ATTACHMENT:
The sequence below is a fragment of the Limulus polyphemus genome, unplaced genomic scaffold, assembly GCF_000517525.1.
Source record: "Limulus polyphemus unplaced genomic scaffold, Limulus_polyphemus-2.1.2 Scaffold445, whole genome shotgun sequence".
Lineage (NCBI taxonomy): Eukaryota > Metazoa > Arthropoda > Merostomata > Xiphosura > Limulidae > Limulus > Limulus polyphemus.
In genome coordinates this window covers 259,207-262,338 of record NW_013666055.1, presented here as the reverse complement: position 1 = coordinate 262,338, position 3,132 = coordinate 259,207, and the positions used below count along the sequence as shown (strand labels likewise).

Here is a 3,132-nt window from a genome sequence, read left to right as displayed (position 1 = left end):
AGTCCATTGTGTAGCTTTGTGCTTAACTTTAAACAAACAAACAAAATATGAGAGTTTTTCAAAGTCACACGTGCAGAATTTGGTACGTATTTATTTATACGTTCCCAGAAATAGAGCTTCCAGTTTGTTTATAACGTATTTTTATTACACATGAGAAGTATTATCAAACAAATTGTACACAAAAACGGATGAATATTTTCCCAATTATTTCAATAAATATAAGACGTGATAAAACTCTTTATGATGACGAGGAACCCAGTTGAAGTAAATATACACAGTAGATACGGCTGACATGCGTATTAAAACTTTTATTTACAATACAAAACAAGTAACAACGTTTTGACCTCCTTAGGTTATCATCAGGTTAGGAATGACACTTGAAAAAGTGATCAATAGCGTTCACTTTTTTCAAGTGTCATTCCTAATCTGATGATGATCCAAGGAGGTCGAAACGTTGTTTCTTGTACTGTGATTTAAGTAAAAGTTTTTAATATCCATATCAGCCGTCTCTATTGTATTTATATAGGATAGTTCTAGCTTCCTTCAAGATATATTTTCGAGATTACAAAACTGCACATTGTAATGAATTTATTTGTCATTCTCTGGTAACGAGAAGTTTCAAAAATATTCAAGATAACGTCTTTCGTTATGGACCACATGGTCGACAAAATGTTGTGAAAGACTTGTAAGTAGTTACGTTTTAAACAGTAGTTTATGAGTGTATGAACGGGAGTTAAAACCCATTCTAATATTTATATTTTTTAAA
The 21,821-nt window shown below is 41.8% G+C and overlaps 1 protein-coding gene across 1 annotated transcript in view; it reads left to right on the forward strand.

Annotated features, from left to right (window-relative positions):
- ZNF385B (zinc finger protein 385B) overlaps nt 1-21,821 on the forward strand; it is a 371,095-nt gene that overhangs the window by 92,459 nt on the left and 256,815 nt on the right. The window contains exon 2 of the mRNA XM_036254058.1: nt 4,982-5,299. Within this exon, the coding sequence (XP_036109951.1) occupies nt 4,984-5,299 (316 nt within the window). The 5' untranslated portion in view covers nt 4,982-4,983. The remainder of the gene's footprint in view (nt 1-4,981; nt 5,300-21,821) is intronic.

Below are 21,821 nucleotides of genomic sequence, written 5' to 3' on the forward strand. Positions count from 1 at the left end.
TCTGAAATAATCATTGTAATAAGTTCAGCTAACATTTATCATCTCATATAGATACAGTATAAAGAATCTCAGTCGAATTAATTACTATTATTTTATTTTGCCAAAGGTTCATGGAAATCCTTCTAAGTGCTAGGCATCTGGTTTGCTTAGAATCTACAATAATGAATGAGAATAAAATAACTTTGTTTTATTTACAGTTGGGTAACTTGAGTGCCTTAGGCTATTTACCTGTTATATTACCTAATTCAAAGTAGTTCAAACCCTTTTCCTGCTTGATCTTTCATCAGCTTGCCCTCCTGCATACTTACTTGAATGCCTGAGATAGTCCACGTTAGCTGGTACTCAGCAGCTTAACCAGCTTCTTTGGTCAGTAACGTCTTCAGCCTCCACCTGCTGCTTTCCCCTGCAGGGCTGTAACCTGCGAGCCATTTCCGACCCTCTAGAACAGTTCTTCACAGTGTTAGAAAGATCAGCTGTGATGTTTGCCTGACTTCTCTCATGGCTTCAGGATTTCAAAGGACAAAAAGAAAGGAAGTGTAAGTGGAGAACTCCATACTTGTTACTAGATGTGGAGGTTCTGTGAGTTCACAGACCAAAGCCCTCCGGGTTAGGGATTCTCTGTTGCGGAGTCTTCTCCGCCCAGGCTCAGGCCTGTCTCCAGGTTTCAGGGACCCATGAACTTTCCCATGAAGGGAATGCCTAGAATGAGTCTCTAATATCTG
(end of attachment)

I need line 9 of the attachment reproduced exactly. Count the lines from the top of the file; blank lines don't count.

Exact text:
- ZNF385B (zinc finger protein 385B) overlaps nt 1-21,821 on the forward strand; it is a 371,095-nt gene that overhangs the window by 92,459 nt on the left and 256,815 nt on the right. The window contains exon 2 of the mRNA XM_036254058.1: nt 4,982-5,299. Within this exon, the coding sequence (XP_036109951.1) occupies nt 4,984-5,299 (316 nt within the window). The 5' untranslated portion in view covers nt 4,982-4,983. The remainder of the gene's footprint in view (nt 1-4,981; nt 5,300-21,821) is intronic.